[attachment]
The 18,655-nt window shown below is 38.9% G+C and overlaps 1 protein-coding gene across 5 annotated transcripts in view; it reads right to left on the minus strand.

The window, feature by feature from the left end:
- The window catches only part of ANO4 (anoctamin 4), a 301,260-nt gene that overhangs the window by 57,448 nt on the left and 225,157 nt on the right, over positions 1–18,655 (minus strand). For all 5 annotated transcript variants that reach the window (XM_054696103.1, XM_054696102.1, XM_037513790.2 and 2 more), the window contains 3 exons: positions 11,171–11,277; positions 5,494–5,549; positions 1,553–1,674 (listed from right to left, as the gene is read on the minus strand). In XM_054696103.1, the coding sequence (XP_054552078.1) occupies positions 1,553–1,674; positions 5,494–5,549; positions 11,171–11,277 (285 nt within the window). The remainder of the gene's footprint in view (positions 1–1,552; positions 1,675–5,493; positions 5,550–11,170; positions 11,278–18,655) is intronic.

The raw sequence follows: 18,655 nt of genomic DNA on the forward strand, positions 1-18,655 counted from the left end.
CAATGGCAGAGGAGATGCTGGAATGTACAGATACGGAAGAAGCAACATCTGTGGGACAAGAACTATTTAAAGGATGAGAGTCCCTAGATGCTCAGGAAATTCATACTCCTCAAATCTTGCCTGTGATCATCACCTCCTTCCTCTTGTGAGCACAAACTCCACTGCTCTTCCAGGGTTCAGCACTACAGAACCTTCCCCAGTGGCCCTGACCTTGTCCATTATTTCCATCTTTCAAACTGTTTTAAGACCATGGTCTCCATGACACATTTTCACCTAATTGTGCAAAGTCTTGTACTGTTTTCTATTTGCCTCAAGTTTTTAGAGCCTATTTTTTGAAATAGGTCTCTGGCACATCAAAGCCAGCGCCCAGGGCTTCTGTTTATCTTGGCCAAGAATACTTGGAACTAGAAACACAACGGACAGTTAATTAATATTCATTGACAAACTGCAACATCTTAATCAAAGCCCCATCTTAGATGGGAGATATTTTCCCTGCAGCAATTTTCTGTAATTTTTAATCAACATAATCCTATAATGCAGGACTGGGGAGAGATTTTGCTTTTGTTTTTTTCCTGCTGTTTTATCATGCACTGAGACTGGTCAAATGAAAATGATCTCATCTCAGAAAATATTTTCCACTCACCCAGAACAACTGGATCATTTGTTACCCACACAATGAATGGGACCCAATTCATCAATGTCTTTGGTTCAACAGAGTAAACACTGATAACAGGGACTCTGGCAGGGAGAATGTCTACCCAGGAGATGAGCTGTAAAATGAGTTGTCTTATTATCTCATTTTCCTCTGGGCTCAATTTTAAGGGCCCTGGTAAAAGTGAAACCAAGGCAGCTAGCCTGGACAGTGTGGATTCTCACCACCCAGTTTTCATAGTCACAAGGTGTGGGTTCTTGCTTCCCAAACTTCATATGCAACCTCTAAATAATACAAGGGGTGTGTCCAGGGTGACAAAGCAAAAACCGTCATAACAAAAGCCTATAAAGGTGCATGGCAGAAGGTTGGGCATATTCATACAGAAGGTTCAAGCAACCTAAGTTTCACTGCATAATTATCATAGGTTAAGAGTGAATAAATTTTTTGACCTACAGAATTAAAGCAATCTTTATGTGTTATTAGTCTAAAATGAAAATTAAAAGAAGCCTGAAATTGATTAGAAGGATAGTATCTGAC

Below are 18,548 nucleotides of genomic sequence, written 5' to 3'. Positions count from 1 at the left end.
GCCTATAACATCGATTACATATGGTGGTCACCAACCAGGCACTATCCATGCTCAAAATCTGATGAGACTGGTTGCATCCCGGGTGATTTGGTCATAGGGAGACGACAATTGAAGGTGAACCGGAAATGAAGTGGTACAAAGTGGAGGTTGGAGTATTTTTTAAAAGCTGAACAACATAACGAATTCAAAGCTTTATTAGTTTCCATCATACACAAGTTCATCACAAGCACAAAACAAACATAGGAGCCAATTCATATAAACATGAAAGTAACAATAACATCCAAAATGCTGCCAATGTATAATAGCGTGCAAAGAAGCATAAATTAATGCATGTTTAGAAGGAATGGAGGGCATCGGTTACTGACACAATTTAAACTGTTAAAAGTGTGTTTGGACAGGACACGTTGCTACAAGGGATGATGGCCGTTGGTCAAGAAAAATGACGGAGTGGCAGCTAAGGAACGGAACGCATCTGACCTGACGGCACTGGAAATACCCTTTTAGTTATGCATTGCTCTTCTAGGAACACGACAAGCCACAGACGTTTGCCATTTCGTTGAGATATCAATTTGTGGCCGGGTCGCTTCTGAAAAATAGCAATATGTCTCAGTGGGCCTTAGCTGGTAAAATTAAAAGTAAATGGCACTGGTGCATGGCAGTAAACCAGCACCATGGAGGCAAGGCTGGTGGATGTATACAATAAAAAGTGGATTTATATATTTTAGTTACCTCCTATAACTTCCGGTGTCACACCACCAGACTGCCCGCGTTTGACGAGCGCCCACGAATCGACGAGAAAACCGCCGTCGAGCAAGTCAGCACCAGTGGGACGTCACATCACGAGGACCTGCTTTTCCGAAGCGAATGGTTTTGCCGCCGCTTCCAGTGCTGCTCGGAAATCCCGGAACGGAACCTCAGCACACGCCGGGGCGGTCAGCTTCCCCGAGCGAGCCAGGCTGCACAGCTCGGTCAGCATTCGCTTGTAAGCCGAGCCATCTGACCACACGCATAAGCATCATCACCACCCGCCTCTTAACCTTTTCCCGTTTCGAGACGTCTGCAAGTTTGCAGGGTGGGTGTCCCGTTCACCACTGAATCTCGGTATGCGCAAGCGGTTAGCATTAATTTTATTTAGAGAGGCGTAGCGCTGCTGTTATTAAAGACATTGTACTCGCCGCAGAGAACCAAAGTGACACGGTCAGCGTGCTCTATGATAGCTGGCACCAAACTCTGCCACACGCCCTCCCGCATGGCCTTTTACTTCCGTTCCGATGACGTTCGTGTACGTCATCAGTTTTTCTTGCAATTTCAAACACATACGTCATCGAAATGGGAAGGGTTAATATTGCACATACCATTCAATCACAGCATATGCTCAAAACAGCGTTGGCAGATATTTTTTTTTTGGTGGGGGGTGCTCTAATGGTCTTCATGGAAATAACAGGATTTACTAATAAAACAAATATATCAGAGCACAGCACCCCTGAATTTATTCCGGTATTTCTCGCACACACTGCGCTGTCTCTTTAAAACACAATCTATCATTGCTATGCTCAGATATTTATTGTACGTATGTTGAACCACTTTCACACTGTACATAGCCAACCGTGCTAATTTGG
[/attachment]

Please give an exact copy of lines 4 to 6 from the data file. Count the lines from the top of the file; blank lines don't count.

The raw sequence follows: 18,655 nt of genomic DNA on the forward strand, positions 1-18,655 counted from the left end.
CAATGGCAGAGGAGATGCTGGAATGTACAGATACGGAAGAAGCAACATCTGTGGGACAAGAACTATTTAAAGGATGAGAGTCCCTAGATGCTCAGGAAATTCATACTCCTCAAATCTTGCCTGTGATCATCACCTCCTTCCTCTTGTGAGCACAAACTCCACTGCTCTTCCAGGGTTCAGCACTACAGAACCTTCCCCAGTGGCCCTGACCTTGTCCATTATTTCCATCTTTCAAACTGTTTTAAGACCATGGTCTCCATGACACATTTTCACCTAATTGTGCAAAGTCTTGTACTGTTTTCTATTTGCCTCAAGTTTTTAGAGCCTATTTTTTGAAATAGGTCTCTGGCACATCAAAGCCAGCGCCCAGGGCTTCTGTTTATCTTGGCCAAGAATACTTGGAACTAGAAACACAACGGACAGTTAATTAATATTCATTGACAAACTGCAACATCTTAATCAAAGCCCCATCTTAGATGGGAGATATTTTCCCTGCAGCAATTTTCTGTAATTTTTAATCAACATAATCCTATAATGCAGGACTGGGGAGAGATTTTGCTTTTGTTTTTTTCCTGCTGTTTTATCATGCACTGAGACTGGTCAAATGAAAATGATCTCATCTCAGAAAATATTTTCCACTCACCCAGAACAACTGGATCATTTGTTACCCACACAATGAATGGGACCCAATTCATCAATGTCTTTGGTTCAACAGAGTAAACACTGATAACAGGGACTCTGGCAGGGAGAATGTCTACCCAGGAGATGAGCTGTAAAATGAGTTGTCTTATTATCTCATTTTCCTCTGGGCTCAATTTTAAGGGCCCTGGTAAAAGTGAAACCAAGGCAGCTAGCCTGGACAGTGTGGATTCTCACCACCCAGTTTTCATAGTCACAAGGTGTGGGTTCTTGCTTCCCAAACTTCATATGCAACCTCTAAATAATACAAGGGGTGTGTCCAGGGTGACAAAGCAAAAACCGTCATAACAAAAGCCTATAAAGGTGCATGGCAGAAGGTTGGGCATATTCATACAGAAGGTTCAAGCAACCTAAGTTTCACTGCATAATTATCATAGGTTAAGAGTGAATAAATTTTTTGACCTACAGAATTAAAGCAATCTTTATGTGTTATTAGTCTAAAATGAAAATTAAAAGAAGCCTGAAATTGATTAGAAGGATAGTATCTGAC

Below are 18,548 nucleotides of genomic sequence, written 5' to 3'. Positions count from 1 at the left end.